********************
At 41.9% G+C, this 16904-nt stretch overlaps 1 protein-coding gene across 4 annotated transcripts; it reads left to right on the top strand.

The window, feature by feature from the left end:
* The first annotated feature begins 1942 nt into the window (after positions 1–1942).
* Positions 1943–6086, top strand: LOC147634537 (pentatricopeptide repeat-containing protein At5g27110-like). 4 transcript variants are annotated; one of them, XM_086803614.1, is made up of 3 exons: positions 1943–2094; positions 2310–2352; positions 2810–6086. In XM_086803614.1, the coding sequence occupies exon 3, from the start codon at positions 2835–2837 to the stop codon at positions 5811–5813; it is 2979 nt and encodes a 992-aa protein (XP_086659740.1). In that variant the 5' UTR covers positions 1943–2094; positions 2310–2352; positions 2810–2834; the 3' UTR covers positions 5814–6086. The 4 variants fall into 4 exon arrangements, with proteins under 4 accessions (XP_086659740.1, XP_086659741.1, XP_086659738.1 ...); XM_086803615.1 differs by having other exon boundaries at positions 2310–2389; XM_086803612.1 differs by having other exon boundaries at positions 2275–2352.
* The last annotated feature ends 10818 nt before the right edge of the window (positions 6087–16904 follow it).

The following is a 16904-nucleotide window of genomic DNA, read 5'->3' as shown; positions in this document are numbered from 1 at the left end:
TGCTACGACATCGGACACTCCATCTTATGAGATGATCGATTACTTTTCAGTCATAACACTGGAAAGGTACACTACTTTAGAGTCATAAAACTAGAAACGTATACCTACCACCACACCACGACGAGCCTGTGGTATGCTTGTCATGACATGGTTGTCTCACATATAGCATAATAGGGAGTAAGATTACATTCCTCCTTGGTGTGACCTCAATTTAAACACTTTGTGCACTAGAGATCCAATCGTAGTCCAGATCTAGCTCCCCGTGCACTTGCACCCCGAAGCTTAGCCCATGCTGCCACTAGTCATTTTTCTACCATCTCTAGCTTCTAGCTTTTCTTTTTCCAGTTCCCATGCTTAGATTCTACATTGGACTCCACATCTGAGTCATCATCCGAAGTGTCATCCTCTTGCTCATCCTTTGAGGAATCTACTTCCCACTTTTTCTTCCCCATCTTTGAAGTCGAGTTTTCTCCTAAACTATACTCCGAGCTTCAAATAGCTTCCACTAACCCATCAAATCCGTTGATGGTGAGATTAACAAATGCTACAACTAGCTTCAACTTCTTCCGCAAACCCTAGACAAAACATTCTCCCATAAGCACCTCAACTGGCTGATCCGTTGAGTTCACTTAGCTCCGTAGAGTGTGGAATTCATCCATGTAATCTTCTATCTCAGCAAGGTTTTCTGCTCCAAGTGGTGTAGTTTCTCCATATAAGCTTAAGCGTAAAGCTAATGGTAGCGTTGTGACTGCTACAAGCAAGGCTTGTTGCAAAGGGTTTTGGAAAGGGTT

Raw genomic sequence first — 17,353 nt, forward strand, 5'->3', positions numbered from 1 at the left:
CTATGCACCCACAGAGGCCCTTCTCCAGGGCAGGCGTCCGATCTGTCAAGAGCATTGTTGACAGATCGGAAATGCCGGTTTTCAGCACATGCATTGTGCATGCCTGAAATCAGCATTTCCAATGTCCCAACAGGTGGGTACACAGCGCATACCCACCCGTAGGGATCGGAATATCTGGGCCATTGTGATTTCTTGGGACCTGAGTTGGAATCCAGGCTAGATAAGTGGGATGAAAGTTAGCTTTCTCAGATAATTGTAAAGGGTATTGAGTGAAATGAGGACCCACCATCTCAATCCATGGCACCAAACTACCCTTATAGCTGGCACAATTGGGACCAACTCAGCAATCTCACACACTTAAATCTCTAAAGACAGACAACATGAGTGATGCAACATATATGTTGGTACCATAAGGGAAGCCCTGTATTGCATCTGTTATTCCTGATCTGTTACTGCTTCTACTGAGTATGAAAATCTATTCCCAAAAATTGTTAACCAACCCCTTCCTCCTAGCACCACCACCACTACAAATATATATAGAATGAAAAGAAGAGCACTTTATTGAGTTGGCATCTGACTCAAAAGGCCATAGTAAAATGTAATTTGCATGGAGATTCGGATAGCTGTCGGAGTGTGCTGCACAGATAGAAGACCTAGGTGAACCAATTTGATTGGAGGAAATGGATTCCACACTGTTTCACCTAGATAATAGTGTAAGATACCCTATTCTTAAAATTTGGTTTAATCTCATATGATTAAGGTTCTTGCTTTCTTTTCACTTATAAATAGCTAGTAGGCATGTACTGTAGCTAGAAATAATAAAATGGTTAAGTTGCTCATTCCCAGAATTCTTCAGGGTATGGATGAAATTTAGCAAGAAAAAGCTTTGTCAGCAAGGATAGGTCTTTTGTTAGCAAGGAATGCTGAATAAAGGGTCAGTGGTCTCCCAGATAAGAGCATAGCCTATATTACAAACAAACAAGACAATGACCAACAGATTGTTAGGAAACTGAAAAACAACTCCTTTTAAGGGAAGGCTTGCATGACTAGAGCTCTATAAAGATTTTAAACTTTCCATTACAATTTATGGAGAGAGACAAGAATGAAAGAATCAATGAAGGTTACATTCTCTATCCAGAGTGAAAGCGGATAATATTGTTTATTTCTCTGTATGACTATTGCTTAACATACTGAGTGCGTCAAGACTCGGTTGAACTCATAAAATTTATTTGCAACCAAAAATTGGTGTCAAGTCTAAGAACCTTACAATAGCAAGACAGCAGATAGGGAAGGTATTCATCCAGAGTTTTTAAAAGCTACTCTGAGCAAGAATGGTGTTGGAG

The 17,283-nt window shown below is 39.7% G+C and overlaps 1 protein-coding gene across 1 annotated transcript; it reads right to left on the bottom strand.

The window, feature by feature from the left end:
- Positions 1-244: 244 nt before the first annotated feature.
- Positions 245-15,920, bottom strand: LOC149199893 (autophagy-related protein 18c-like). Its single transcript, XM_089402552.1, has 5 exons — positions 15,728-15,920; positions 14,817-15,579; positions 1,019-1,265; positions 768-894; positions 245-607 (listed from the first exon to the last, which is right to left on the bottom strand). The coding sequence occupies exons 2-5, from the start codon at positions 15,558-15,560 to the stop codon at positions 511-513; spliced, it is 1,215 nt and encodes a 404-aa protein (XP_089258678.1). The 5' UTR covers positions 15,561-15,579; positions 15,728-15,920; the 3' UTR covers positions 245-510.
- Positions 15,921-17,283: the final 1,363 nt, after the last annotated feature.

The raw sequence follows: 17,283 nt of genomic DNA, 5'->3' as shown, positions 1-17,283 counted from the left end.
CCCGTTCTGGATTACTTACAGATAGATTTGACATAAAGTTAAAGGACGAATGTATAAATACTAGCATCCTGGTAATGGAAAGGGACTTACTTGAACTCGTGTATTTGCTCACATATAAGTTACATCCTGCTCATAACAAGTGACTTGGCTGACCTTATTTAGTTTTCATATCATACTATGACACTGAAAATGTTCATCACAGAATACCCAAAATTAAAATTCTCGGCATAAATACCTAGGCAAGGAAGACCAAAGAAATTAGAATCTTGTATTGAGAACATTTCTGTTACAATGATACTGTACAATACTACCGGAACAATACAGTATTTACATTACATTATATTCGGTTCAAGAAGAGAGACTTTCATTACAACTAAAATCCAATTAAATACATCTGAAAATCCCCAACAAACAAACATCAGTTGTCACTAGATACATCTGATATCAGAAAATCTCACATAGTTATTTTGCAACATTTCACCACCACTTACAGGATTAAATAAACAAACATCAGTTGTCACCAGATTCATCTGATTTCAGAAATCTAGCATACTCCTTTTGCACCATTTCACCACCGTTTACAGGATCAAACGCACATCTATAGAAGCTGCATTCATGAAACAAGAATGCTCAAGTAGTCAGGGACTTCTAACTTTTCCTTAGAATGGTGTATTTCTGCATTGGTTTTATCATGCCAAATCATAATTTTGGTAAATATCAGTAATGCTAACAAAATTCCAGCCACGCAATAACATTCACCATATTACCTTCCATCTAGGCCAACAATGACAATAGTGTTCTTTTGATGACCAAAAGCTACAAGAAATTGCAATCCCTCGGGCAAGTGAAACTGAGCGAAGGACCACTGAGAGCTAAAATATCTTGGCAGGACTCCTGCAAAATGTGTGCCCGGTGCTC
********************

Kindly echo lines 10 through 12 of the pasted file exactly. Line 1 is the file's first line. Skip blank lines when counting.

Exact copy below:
The 17,283-nt window shown below is 39.7% G+C and overlaps 1 protein-coding gene across 1 annotated transcript; it reads right to left on the bottom strand.

The window, feature by feature from the left end:
- Positions 1-244: 244 nt before the first annotated feature.